His proposal revolves around a notion of “moderate divine providence” in which “God can direct desired outcomes without needing to control all specific events down to their last details.”[31] This places certain constraints on what ends up happening while still allowing for unordered or even random events.[32] These lower levels include “not only unprogrammed specific natural events in relation to God’s aims, but also free human choices… within outside framework boundaries imposed from above.”[33] That is to say that the divine plan can encompass a large number of potential decisions made within it.[34]

Gellman believes that “the undermining of the historical reliability of the Torah is the culmination of millenia of gradual guidance away from the centrality of historical content of the Torah as it appears” and leads towards “an understanding of the divine word free of a commitment to the historical accuracy of those narratives.”[35] Just as it was the divine plan for human beings to believe in the Torah’s historical truth for centuries, it is now the plan for us to embrace new understandings. Such a view not only “allows for human choices in the Torah content and for textual criticism of how human choices lead to alternative writings,”[36] but also supplies readers license to view the Torah’s narratives through their unique subjective lens.

This approach seems similar to Tamar Ross’ idea of cumulative revelation. She wrote, based on her understanding of Rav Kook, that “revolutionary developments in the world of ideas… are a clear sign that humanity has outgrown more primitive forms of spirituality and is ready for a new, more sublime level.”[37] This view also “allows for the liberty of conceiving of the Torah of Moses in terms of a revelation that occurred over a period of time, via a process that is totally consonant with the findings of biblical criticism and archeological discoveries (to the extent that these are scientifically verifiable and convincing).”[38] It would simply have been God’s will for such a process to unfold over time.

Ross herself clarified that she and Gellman

differ regarding the ontological status of such God talk itself: [He] is prepared to acknowledge that context can change the import of religious claims relating to the natural world, but he is not prepared to apply that same measure of flexibility to the realm of metaphysics… I, on the other hand, emerge more skeptical and regard even this looser picture of God’s nature and His relationship to the world, which [Gellman] proposes, as a picture grounded in human choices and interests rather than in inescapable constraints regarding the facts of the matter.

Gellman even notes that his satisfaction criterion is a corollary of his belief that Judaism is an “ultimatist” religion which

  1. Endorses that an ultimate being, state of affairs, truth, or mode of being is ultimate, that is, signifies the deepest fact about the nature of reality, and in relation to which an ultimate good is to be attained and
  2. Has an ultimate commitment to cultivating the attainment of the ultimate good, through organized participation with others in a tradition of revered texts, rituals, and/or other activities for expressing, advancing, or understanding, and living in accordance with clause 1.[39]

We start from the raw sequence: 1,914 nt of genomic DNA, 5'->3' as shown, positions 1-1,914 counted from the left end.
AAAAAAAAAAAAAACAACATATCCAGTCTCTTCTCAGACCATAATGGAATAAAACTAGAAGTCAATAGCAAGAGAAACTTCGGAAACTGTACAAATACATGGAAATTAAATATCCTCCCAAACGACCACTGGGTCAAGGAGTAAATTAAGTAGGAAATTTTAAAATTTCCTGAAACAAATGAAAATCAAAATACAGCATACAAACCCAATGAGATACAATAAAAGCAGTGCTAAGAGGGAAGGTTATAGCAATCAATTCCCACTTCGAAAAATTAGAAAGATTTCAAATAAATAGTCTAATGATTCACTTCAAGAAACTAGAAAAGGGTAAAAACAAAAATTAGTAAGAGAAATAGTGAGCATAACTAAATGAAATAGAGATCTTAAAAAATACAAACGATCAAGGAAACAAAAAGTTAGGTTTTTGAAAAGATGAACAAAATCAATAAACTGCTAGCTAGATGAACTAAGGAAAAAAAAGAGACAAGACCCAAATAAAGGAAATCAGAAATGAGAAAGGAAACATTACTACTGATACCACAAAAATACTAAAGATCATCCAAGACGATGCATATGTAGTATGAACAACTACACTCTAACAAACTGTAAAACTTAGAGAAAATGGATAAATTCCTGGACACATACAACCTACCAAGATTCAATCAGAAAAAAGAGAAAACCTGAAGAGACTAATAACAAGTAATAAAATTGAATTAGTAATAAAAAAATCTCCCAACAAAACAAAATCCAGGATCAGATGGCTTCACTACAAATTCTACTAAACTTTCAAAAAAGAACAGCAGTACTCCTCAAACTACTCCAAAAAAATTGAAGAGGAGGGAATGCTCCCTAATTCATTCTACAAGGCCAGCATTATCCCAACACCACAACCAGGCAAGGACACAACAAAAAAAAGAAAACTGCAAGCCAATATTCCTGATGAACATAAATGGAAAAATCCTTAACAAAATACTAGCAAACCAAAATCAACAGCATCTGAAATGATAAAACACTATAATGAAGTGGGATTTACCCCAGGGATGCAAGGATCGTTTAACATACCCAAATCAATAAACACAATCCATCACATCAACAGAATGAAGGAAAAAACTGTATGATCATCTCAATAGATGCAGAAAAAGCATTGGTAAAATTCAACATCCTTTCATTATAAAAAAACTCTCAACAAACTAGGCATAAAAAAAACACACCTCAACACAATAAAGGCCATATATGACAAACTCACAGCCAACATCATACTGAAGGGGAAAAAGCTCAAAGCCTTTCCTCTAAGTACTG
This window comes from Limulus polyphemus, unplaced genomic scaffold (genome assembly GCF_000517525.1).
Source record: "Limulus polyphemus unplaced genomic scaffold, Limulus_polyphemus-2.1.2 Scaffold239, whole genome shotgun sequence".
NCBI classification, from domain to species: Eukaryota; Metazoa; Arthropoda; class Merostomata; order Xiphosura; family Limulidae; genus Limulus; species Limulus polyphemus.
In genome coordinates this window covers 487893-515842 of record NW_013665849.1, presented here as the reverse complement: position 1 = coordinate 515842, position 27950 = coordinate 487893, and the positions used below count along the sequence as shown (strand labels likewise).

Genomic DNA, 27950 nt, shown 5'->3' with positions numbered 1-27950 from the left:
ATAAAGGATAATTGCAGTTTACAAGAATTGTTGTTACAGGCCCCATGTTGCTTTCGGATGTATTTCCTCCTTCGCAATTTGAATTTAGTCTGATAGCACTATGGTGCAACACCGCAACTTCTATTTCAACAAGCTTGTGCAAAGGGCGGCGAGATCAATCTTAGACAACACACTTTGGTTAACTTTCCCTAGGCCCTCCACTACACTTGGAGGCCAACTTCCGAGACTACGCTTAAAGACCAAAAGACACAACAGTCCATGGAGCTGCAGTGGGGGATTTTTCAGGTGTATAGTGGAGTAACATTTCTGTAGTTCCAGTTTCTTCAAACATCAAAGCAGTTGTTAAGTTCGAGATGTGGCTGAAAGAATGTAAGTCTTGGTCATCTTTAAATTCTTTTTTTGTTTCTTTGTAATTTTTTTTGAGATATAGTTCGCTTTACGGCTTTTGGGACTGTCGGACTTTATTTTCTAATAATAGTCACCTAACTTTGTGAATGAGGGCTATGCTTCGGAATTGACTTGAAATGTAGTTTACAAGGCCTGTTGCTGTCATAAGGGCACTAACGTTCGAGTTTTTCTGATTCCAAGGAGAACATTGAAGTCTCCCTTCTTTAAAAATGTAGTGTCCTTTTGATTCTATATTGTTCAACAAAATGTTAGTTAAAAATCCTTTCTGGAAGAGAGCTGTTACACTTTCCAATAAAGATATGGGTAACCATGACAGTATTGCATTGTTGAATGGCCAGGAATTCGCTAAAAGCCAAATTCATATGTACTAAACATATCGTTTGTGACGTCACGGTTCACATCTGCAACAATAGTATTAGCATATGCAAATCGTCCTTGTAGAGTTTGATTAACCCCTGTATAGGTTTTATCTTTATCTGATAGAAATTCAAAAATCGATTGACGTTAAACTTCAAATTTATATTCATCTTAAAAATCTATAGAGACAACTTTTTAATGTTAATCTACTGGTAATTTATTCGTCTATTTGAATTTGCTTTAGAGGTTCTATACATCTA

Ross’ view, then, fits neatly within a postmodern philosophical context in which fundamental truth is inaccessible, while Gellman’s position is modernist in that he makes a genuine, epistemic truth claim about God’s hand in the Torah’s formation.[40]

While acknowledging that his project is ultimately “a theological exercise built on emunah in the truth of something,” Gellman maintains that “we do not doubt God when we walk through that threshold [of rejecting the Torah’s historical accuracy]. We follow god when we go forward,”[41] in a very real sense. Science “cannot say that the Torah is not from God, as long as one accepts the theory of moderate divine providence.” At the end of the day, “the Torah remains the result of God’s holistic providential regard, and, so, being from God, is holy.”[42]

While Gellman’s theology is more traditional than many,[43] it still falls to the left of others. For example, Sam Lebens proposed the following view:

At an event at Sinai, God gave an endorsement to a religious tradition that would evolve among the nation of Israel. That tradition would come to view the Pentateuch as a sacred written constitution, never to be amended (at least not without a second Sinai-like event). His endorsement demands that, today, we should relate to the Pentateuch as if it were dictated word for word by God to man (which, perhaps it really was). Whether or not this is an historically accurate account of the genesis of the Pentateuch (which, perhaps it really is), God foresaw that the religious tradition stemming from Sinai would (at least) evolve to endorse this attitude as central to its very identity. Accordingly, even if God didn’t write the Pentateuch word for word (which he may well have done), it is as if God has now appropriated the text of the Pentateuch as his own, by his very appearance at Sinai. The Pentateuchal text is only one part of the Torah. That which is fixed is the words; not their interpretation. God also endorsed, at Sinai, the process of evolving traditions and interpretations that the faithful of Israel would develop over time, including their relationship with other books of the Bible. There may be wrong turns from time to time, but guided by ruach hakodesh (the holy spirit of God), the general trajectory is such that the unfolding content of the revelation, through the religiously observant communities of the Jewish people, brings the content of the Earthly Torah ever closer to the content of the Heavenly Torah.[44]